Interviews with prospective labs in the weeks or months prior to the start date help the first-year student to narrow down their choices to a final three. While completing their rotations, these students will undoubtedly seek advice from upper-year students and faculty about the labs they have chosen. Naïve incoming students are easily influenced by the opinions of their senior peers. Although it never hurts to absorb as much information as possible, in the end, the choice should remain a personal one.

Ultimately, the decision of which lab to join once rotations conclude is best made on the basis of honest self-questioning: What type of research project(s) interest me? Labs can focus on fundamental research questions or prioritize translational research that can have a more immediate impact in the clinic. What am I looking for in a supervisor? There are supervisors who will manage your projects and provide feedback on a daily basis, but also ones who may only be able to meet with you once or twice a month. What kind of working environment suits me? Some labs pride themselves on their functionality, while others are packed with personality, both good and bad.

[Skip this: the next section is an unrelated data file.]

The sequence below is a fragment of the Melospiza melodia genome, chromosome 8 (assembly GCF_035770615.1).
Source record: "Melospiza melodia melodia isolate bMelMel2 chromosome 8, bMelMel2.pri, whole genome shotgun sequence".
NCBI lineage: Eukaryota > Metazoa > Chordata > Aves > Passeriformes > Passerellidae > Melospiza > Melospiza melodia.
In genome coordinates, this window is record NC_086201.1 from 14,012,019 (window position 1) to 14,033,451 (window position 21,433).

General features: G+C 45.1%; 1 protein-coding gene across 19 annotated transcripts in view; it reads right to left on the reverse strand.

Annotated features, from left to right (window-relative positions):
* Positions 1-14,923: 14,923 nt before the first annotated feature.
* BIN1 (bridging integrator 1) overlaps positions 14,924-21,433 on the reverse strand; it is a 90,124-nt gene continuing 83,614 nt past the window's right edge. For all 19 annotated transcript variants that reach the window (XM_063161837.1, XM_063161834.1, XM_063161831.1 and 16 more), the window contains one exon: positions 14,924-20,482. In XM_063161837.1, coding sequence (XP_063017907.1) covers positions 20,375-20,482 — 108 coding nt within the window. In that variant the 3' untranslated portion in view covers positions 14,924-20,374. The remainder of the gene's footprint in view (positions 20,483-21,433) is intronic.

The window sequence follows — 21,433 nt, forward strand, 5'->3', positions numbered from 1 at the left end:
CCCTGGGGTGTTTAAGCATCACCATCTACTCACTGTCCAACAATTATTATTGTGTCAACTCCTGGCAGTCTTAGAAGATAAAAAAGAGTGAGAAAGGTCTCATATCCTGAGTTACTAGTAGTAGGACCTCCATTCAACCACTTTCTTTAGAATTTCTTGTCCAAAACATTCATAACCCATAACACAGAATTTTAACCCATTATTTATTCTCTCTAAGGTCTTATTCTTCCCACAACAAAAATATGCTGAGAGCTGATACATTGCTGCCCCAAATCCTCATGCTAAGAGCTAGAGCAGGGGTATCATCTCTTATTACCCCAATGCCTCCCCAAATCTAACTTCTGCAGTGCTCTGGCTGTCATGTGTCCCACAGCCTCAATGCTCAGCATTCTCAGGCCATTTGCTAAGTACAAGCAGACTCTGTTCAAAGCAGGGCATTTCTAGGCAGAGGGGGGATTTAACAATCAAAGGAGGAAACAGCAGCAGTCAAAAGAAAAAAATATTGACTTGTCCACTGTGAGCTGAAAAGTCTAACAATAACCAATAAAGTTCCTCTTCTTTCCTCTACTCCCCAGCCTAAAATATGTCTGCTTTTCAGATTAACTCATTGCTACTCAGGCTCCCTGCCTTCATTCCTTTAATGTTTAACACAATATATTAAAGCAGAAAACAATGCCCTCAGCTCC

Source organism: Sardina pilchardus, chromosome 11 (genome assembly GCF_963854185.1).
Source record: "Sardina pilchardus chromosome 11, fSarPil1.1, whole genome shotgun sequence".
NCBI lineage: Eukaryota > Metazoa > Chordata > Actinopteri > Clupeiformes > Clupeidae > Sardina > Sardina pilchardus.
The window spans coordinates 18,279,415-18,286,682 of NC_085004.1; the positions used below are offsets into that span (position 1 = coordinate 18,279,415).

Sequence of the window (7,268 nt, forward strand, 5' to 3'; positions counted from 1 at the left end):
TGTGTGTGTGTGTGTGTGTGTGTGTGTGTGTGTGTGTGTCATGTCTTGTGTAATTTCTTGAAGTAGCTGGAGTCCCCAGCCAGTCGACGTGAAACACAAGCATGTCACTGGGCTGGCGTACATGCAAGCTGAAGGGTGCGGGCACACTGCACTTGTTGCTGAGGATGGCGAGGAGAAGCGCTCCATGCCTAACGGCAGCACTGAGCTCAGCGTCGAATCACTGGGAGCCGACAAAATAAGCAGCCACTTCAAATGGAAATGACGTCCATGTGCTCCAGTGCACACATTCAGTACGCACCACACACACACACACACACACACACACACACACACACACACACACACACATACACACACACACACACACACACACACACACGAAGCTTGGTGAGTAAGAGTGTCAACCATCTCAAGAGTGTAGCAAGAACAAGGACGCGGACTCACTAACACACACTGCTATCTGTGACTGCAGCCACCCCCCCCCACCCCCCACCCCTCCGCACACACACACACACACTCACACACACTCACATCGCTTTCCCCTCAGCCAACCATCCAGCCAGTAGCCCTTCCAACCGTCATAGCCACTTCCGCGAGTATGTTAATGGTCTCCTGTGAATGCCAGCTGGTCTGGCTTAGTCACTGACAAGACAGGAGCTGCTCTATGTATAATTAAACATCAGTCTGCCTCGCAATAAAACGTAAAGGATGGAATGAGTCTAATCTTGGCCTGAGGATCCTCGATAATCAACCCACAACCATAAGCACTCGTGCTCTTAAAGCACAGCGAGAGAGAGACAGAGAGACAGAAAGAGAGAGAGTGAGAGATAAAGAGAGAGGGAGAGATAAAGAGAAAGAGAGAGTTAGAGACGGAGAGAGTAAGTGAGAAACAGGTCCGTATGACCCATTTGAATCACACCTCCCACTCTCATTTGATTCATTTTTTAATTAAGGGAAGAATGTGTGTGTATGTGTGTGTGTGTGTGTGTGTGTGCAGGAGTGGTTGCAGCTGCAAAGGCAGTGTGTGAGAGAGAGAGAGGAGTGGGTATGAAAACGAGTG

Impressions are mutual
While they consider the pros and cons of each rotation lab for themselves, new students should not forget that they concurrently make an impression on each and every member of the lab. Input from current students and staff about prospective students usually weighs heavily on the PI’s mind when he/she makes the final decision. Add the fact that multiple students rotate through the same labs (even at the same time) and participation in the system can resemble a kind of courtship game.

A hands-off philosophy
Arranging rotations can be a scheduling nightmare for everyone involved. The ideal formula of one student a lab per rotation month rarely reflects reality, where availability of incoming student and accepting supervisor must be taken into account. This can lead to situations where two or more students simultaneously rotate through the same lab. Depending on the personalities involved, this can generate an uncomfortably competitive environment if several students are vying for one opening.